By Arnelle Jones The Herald, Arkansas State University student publication colorrun“I’m ready to get messy!” said Casey Williams, sophomore Spanish education major of North Little Rock, before walking in the inaugural Lambda Chi Alpha’s Color Run for the Kids. Arkansas State University students, alumni and members of the Jonesboro community came together to walk, run and raise money for the Arkansas Children’s Hospital as well as have some child-like fun with colored powder. The energetic mood was apparent early Saturday morning as the participants gathered in front of the Arkansas State University Biosciences Institute to checkin, mingle and get pumped up to music by DJ King Vick. Jason Woodworth, sophomore accounting major of North Little Rock and Lambda Chi Alpha member, said 100 percent of the profits from the more than $10,000 raised will go to Arkansas Children’s Hospital. The planning for the event began in July, and was headed by the Lambda Chi Alpha Philanthropy Chair Jared Dietz. Earl Morris, Lambda Chi Alpha alumnus and 2015 Wilson Award recipient, said he was glad to see the volunteerism at the race. “I’m really proud of these guys for putting this on. It’s really cool to see them give back to the community,” Morris said. As the air became accented with purple, green, orange and blue powder, a countdown was initiated as the runners and walkers arrived at the starting line. When the countdown finally arrived to one, participants tossed the remaining amounts of their colored powder into the air began the race. The 5k route began and ended in front of the Biosciences Institute and wrapped through campus by Centennial Bank Stadium, down University Loop, and past the Convocation Center. Despite this being their first time hosting a color run, Lambda Chi was met with great success. According to organization’s official Instagram, the event raised over $10,000. Many participants are already excited to attend the next one. Lambda Chi is grateful for all who showed their support for this event. In the words of Woodworth, “Thank you to everyone that came out and supported us.” This article originally appeared at http://www.astateherald.com/news/lambda-chi-raises-k-in-inaugural-color-run/article_c1230662-72c7-11e5-b696-434fb848ee62.htm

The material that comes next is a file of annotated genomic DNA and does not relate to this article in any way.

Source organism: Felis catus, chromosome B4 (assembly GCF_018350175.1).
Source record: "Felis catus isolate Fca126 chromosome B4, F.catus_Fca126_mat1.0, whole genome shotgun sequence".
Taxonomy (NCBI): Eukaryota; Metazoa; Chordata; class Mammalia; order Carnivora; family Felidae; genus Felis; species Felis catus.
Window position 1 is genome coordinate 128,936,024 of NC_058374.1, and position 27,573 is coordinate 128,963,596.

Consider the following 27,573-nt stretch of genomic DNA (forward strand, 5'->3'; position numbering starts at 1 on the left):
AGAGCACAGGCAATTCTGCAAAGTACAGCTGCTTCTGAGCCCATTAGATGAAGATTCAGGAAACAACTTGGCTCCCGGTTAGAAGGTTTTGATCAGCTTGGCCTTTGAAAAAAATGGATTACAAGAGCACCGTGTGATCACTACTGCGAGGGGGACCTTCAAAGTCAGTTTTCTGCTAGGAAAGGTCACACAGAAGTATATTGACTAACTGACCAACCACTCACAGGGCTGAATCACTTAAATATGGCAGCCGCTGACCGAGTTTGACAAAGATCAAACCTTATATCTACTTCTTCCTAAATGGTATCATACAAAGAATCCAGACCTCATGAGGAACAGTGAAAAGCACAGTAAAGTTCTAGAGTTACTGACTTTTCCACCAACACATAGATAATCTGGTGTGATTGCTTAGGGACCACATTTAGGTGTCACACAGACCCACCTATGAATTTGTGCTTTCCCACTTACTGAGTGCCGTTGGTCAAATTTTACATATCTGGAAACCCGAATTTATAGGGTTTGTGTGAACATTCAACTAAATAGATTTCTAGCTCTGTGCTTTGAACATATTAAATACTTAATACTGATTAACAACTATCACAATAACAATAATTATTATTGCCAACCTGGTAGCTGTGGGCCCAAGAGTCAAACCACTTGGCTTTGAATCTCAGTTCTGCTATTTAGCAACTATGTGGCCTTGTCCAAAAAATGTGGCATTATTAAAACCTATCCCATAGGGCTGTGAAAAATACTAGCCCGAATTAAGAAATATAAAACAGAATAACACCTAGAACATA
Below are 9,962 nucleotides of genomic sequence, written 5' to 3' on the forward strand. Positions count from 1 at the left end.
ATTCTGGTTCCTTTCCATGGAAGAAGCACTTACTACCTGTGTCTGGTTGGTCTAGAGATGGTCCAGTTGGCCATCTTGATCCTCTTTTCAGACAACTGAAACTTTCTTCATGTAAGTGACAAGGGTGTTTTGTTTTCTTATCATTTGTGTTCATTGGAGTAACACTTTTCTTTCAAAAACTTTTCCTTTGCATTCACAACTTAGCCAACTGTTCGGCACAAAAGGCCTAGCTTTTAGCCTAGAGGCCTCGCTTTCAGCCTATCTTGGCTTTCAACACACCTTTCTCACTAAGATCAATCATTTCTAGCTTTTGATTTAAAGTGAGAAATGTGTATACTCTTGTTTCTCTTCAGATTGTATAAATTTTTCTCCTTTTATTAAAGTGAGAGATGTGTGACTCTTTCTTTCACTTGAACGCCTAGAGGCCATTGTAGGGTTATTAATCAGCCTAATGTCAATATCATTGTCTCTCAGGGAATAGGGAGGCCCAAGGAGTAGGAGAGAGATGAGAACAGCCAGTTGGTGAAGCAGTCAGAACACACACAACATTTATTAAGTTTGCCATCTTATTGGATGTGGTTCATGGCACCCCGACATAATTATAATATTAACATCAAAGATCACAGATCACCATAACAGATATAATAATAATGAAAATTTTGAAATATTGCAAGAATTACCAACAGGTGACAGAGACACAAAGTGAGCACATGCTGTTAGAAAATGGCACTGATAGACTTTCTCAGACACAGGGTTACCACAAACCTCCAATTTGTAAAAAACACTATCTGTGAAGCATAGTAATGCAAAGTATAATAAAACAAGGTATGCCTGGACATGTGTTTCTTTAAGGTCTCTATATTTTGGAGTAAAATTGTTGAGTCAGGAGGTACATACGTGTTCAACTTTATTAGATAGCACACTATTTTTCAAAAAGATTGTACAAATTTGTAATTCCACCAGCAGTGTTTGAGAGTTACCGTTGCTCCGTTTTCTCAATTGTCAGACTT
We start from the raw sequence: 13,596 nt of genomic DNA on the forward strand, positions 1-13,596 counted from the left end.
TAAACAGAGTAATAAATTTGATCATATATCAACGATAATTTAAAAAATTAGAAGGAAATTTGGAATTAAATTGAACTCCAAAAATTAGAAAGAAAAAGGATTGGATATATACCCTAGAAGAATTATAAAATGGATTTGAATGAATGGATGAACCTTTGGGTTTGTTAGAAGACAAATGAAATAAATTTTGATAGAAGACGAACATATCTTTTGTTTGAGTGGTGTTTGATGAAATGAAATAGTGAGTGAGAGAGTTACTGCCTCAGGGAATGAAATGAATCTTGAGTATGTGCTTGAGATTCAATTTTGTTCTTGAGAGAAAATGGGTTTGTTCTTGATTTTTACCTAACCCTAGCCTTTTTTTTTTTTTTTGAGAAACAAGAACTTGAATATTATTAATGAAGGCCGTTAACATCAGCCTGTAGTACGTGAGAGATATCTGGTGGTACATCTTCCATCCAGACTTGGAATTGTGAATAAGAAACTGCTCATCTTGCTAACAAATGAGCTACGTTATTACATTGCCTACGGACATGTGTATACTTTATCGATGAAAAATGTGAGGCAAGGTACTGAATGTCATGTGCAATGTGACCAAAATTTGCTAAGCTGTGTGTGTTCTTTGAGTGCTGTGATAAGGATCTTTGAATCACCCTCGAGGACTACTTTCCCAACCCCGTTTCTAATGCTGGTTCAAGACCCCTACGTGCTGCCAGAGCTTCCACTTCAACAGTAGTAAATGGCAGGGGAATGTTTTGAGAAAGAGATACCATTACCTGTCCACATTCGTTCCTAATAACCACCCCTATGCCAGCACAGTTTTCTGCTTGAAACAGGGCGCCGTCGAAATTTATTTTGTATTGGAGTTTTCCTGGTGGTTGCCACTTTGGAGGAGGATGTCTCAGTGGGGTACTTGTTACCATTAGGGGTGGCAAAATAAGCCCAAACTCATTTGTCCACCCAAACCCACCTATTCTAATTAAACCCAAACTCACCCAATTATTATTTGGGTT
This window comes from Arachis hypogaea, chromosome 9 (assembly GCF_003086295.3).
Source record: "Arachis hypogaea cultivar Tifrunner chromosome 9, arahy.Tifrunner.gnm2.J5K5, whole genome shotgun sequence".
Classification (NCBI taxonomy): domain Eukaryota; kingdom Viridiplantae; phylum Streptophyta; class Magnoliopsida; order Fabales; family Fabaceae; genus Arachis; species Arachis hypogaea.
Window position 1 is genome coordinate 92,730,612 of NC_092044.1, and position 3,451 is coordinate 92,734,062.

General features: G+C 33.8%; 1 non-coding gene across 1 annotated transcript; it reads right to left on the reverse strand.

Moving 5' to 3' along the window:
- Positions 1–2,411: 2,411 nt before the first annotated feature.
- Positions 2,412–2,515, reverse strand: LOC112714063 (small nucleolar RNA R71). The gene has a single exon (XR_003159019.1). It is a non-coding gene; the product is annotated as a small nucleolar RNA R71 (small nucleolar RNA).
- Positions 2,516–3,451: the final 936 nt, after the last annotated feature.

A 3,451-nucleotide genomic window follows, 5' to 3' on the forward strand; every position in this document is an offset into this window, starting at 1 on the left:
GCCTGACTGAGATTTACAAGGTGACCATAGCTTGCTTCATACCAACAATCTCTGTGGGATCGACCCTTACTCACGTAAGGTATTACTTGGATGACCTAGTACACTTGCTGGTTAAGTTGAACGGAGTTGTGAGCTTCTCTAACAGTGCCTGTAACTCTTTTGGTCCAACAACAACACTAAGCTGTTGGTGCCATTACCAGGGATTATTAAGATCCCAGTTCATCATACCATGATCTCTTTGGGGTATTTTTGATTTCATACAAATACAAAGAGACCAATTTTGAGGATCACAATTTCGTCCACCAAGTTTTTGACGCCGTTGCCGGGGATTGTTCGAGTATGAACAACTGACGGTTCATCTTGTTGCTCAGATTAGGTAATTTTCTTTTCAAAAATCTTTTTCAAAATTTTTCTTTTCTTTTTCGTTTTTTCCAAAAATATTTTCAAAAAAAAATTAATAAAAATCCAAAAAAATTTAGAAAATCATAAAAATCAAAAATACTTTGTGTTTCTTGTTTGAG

UND’s Lambda Chi Alpha fraternity retrieves bags with 8,000 pounds of food donations

    By Morgan Goulding WDAZ.COM UNDfoodGrand Forks, ND (WDAY/WDAZ TV) – Earlier this week, a UND fraternity dropped off 8,000 grocery bags on Grand Forks Residents’ doorsteps. On Saturday, Lambda Chi Alpha retrieved the bags filled with about 8,000 pounds of food. The bags were left with a note asking the people to fill them with non-perishable items to donate to St. Josephs Social Care. The fundraiser is a part of The Feeding America Food Drive. Maria LeBlanc/St. Josephs Social Care Case Manager, “They have been so good to us. They also volunteer in our food pantry every Thursday night during the school year, so through the Fall and through the Spring we have lots of help from them.” This year’s donations beats last year’s record by 2,000 pounds. This article originally appeared at http://www.wdaz.com/news/3853224-unds-lambda-chi-alpha-fraternity-retrieves-bags-8000-pounds-food-donations
  • Lambda Chi Alpha Resigns Its Membership in the North American Interfraternity Conference